If This is Back, Then I'm Sorry We Were Ever Here
I was getting Jim ready for school this morning while a morning news show was on in the background. A senator was talking about the first hundred days of the current presidential administration. He was spinning his tail off to say that it had been almost universally great. But, you know, that's what politicians do. Yet there was one thing that sent a chill up my spine:
"With the bombing of Syria, that proved America was back."
America has returned to prominence because we rained destruction on a country. That's taking Occam's razor to his statement. I am sure that this senator would say that is not what he really meant, but let's not kid ourselves. The idea that value lies in might is a common sentiment.
I'm conflicted because I want to tread lightly here yet I don't want to water down what I'm thinking. I understand that the issues of war are massively complicated. I'm not naive that a cruel dictator--an individual who tortures and kills countless people--is going to simply listen to reason. And I think that the men and women who serve in the military are remarkably brave.
Yet I will never understand what drives a person to desire war. Or to see it as anything other than a necessary evil. This is a nation that glorifies battle, which is one thing when you are reading it on the page of a history book. It is another thing entirely when you consider the scores upon scores of people who were ground up in the wheels of theoretical progress. Getting back to the senator's statement, I don't understand how one can think that a nation's worth is bundled up in its ability to bomb another into submission.
I think the reason that the statement disturbed me so much is that Jesus once said that where your treasure is, there your heart will be also. When "America is back" by show of force, I fear for the violent place where the country's heart is. What does it mean that devastation a world away is what gets our patriotic hearts pumping? What does it say that death--including innocents in collateral damage--is the sign of our superiority?
It's been said that the bombing took place because of the atrocities committed against Syria's children. I don't completely buy that, because if it was solely about defending those who are oppressed, then a simple bomb drop would not signal a return to prominence.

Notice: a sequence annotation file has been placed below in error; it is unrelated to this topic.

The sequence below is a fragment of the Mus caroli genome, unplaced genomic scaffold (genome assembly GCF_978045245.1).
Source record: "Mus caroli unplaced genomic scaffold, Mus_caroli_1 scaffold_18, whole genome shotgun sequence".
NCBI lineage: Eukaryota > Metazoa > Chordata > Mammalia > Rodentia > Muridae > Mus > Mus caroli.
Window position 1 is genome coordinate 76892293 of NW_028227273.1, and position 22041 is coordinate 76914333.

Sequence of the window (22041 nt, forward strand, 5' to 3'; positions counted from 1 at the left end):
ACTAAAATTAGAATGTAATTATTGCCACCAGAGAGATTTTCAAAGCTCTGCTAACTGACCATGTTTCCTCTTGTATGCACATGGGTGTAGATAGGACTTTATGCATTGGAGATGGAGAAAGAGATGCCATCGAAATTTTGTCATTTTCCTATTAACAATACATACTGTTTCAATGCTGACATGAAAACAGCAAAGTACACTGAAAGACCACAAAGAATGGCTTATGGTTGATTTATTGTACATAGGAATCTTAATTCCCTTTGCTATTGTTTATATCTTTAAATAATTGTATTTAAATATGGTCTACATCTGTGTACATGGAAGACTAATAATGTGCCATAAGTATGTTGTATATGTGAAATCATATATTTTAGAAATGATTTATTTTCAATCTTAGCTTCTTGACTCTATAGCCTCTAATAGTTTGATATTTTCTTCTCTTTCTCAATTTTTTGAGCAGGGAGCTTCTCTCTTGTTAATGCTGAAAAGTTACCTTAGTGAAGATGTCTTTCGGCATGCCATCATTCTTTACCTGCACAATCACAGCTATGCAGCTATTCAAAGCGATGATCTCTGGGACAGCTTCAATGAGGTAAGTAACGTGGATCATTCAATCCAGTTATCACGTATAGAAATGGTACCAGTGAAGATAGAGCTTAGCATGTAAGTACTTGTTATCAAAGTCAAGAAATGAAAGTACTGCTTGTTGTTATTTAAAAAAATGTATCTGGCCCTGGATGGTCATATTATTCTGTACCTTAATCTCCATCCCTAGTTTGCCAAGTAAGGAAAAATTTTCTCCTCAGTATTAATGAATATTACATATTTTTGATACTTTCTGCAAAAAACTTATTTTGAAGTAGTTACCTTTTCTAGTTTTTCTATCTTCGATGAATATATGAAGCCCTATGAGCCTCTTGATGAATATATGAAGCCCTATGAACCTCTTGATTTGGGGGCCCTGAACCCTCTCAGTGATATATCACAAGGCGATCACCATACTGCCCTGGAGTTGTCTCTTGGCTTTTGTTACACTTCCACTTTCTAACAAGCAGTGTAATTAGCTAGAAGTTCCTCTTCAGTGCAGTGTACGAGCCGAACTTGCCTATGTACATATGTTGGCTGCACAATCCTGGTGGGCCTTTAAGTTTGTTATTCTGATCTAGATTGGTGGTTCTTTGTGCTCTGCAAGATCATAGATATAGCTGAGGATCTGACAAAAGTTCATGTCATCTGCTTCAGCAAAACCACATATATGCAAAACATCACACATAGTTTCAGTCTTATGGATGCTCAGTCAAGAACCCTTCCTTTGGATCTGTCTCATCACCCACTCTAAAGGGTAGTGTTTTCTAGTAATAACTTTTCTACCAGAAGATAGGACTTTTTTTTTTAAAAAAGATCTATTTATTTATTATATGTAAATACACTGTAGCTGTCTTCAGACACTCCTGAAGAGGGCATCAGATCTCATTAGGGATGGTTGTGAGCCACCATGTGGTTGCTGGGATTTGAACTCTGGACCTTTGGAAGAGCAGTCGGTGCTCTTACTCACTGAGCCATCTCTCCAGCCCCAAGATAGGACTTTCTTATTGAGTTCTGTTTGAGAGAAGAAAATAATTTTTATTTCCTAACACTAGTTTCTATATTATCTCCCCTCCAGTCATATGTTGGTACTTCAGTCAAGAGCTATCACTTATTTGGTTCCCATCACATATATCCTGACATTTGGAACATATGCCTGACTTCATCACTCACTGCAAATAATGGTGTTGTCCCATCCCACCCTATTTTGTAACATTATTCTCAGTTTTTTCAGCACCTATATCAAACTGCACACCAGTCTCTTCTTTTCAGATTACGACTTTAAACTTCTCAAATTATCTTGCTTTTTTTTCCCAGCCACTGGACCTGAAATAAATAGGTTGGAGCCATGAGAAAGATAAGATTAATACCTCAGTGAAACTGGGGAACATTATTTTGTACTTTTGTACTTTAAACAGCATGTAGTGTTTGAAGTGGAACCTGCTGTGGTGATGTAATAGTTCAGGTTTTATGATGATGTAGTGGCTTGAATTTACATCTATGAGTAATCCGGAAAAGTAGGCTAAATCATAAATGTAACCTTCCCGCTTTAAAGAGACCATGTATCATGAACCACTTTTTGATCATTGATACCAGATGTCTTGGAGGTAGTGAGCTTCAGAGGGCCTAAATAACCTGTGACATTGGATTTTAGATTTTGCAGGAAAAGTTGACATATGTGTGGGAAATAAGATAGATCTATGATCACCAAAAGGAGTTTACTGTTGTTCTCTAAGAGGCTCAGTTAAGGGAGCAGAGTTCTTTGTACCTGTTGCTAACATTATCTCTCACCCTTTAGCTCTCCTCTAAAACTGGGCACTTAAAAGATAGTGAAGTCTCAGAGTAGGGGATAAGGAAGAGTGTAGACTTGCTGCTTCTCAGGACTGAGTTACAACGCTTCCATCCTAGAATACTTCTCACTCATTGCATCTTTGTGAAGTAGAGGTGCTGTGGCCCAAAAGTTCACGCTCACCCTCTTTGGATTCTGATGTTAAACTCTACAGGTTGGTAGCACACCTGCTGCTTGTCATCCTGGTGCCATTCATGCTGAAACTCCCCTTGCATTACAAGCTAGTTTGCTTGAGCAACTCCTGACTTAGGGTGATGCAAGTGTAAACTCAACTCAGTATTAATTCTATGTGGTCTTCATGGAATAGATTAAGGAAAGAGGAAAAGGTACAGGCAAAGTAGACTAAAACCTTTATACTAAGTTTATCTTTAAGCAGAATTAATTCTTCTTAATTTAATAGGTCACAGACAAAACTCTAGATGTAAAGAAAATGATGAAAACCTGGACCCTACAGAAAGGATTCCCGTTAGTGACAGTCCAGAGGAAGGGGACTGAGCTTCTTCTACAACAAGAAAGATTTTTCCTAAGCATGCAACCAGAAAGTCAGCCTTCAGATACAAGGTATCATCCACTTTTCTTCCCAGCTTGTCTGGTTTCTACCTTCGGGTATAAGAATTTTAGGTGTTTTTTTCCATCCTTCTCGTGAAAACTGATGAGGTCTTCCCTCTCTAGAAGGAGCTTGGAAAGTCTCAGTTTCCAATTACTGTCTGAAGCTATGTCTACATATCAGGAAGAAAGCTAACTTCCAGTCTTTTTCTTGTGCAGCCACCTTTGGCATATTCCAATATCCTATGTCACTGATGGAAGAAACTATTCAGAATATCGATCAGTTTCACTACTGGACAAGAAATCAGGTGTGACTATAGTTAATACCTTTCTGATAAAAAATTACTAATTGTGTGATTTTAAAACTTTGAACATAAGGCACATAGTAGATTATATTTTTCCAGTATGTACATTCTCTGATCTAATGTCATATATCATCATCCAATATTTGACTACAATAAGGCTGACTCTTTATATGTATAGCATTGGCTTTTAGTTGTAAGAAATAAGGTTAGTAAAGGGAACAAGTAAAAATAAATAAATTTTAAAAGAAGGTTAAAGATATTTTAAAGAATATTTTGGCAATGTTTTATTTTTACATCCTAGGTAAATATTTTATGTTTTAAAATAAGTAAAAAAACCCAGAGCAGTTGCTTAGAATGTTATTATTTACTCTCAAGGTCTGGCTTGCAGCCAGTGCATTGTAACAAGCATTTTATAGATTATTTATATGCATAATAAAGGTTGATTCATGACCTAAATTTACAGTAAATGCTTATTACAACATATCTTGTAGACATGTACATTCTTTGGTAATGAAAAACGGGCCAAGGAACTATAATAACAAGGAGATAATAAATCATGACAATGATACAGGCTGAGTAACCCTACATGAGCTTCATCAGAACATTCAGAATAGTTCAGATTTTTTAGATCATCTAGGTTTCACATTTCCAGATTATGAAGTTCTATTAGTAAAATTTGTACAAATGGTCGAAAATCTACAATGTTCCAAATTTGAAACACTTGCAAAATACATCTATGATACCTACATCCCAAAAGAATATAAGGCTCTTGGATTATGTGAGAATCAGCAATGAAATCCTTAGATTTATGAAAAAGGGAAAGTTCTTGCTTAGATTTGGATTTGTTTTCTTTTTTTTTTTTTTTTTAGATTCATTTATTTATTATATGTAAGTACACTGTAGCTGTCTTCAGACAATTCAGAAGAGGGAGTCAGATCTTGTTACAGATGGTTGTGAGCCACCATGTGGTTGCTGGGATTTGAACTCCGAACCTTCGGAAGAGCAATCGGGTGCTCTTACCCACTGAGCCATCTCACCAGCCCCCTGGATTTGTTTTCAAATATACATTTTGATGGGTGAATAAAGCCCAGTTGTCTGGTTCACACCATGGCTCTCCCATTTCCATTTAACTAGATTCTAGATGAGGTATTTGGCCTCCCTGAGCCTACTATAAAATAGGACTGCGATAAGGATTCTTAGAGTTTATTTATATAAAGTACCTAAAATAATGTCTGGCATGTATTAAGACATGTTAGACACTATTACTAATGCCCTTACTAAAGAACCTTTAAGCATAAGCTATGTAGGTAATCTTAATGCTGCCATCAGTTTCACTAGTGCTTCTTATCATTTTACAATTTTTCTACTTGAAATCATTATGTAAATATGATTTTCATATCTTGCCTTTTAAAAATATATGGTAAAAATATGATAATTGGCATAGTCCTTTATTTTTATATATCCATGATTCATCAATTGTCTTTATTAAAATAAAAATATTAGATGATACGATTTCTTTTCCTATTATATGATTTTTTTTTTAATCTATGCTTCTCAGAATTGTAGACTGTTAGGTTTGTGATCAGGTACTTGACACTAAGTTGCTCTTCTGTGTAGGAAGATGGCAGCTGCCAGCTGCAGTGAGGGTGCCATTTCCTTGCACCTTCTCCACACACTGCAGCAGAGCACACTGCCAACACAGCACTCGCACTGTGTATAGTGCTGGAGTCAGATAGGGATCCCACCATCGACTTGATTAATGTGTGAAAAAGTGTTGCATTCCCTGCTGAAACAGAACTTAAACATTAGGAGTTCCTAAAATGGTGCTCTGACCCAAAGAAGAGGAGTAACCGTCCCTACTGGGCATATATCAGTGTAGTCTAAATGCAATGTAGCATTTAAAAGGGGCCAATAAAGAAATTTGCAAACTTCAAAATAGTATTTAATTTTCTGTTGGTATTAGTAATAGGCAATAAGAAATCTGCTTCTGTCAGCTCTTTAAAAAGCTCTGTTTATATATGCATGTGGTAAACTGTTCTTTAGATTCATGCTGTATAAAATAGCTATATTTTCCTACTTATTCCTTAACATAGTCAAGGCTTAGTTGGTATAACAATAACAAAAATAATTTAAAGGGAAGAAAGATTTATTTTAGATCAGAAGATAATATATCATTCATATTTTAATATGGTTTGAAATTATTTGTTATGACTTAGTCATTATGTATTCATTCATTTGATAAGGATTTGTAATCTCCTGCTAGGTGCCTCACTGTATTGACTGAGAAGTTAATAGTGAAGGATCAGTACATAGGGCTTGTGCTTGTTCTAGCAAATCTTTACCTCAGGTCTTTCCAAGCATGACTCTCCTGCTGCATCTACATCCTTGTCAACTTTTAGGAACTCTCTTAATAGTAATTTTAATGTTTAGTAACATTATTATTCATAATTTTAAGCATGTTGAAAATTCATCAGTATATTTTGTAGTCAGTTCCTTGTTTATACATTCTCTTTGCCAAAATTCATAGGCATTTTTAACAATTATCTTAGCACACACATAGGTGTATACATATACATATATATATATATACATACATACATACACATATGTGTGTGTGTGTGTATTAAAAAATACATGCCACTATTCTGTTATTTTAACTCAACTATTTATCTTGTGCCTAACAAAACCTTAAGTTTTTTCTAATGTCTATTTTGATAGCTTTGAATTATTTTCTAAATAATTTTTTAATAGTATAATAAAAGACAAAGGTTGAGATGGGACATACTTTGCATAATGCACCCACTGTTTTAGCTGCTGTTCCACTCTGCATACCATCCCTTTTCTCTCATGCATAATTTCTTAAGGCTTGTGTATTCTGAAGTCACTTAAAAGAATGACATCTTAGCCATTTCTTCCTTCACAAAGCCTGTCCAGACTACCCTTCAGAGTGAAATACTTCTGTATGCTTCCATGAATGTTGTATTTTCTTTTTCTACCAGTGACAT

If the senator meant the show of force indicated America would not let others be oppressed then he is gravely mistaken. For a nation to be back in the sense of protecting the oppressed, it would need to offer sanctuary and aid to those oppressed. The nation would need to recognize that many in this country are oppressed for a myriad of reasons and provide aid in that. The nation would need to be cognizant that some of its actions may have caused oppression at home and abroad and try to figure out a better way forward. And then that nation would need to recognize they're not truly "back" until those oppressions cease. To do anything less is hypocritical in a violently damaging way.
If this is what it means for our country to be "back," then I hate it with every ounce of my being. And yet I have to consider my role in all of this. Where my treasure is, there my heart will be also. Do I love power? Do I do tangible things to back up a desire to help those in need? I can rail against the politicians for their moral bankruptcy. Yet if all I do is just rage against the machine then is it not just as ineffective as a bomb is in stopping oppression? If I don't hold myself accountable, I too am a hypocrite.
If this is back, I don't want to be here. But if we're talking about a place of goodness and justice, then I don't know if back is the right direction. I'm not sure we have truly seen that land. So wherever goodness may lie, I hope God gives us the courage and imagination to get there. And I pray that we will not go back.